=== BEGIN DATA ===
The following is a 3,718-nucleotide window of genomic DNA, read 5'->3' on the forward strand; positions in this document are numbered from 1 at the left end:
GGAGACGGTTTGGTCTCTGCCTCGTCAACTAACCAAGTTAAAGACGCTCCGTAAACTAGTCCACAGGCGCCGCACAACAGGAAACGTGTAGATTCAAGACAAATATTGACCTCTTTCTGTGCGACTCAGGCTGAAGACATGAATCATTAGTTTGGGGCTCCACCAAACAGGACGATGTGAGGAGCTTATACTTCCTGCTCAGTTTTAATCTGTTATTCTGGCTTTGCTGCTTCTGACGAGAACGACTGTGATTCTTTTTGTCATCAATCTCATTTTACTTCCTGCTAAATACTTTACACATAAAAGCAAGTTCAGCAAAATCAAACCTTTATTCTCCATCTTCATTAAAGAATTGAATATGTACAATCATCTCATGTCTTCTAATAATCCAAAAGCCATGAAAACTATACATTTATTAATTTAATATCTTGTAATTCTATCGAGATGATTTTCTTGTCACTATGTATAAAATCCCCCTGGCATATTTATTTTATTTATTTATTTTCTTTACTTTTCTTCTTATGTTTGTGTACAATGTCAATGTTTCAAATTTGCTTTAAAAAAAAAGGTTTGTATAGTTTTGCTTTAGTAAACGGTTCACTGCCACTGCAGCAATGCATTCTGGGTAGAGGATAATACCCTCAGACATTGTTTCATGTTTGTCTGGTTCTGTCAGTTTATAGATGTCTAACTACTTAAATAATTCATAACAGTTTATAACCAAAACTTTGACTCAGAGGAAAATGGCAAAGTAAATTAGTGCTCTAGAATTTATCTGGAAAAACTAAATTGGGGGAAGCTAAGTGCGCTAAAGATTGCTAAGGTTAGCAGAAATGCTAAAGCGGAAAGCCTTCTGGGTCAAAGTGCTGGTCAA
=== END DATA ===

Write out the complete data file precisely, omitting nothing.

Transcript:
The following is a 3,718-nucleotide window of genomic DNA, read 5'->3' on the forward strand; positions in this document are numbered from 1 at the left end:
GGAGACGGTTTGGTCTCTGCCTCGTCAACTAACCAAGTTAAAGACGCTCCGTAAACTAGTCCACAGGCGCCGCACAACAGGAAACGTGTAGATTCAAGACAAATATTGACCTCTTTCTGTGCGACTCAGGCTGAAGACATGAATCATTAGTTTGGGGCTCCACCAAACAGGACGATGTGAGGAGCTTATACTTCCTGCTCAGTTTTAATCTGTTATTCTGGCTTTGCTGCTTCTGACGAGAACGACTGTGATTCTTTTTGTCATCAATCTCATTTTACTTCCTGCTAAATACTTTACACATAAAAGCAAGTTCAGCAAAATCAAACCTTTATTCTCCATCTTCATTAAAGAATTGAATATGTACAATCATCTCATGTCTTCTAATAATCCAAAAGCCATGAAAACTATACATTTATTAATTTAATATCTTGTAATTCTATCGAGATGATTTTCTTGTCACTATGTATAAAATCCCCCTGGCATATTTATTTTATTTATTTATTTTCTTTACTTTTCTTCTTATGTTTGTGTACAATGTCAATGTTTCAAATTTGCTTTAAAAAAAAAGGTTTGTATAGTTTTGCTTTAGTAAACGGTTCACTGCCACTGCAGCAATGCATTCTGGGTAGAGGATAATACCCTCAGACATTGTTTCATGTTTGTCTGGTTCTGTCAGTTTATAGATGTCTAACTACTTAAATAATTCATAACAGTTTATAACCAAAACTTTGACTCAGAGGAAAATGGCAAAGTAAATTAGTGCTCTAGAATTTATCTGGAAAAACTAAATTGGGGGAAGCTAAGTGCGCTAAAGATTGCTAAGGTTAGCAGAAATGCTAAAGCGGAAAGCCTTCTGGGTCAAAGTGCTGGTCAA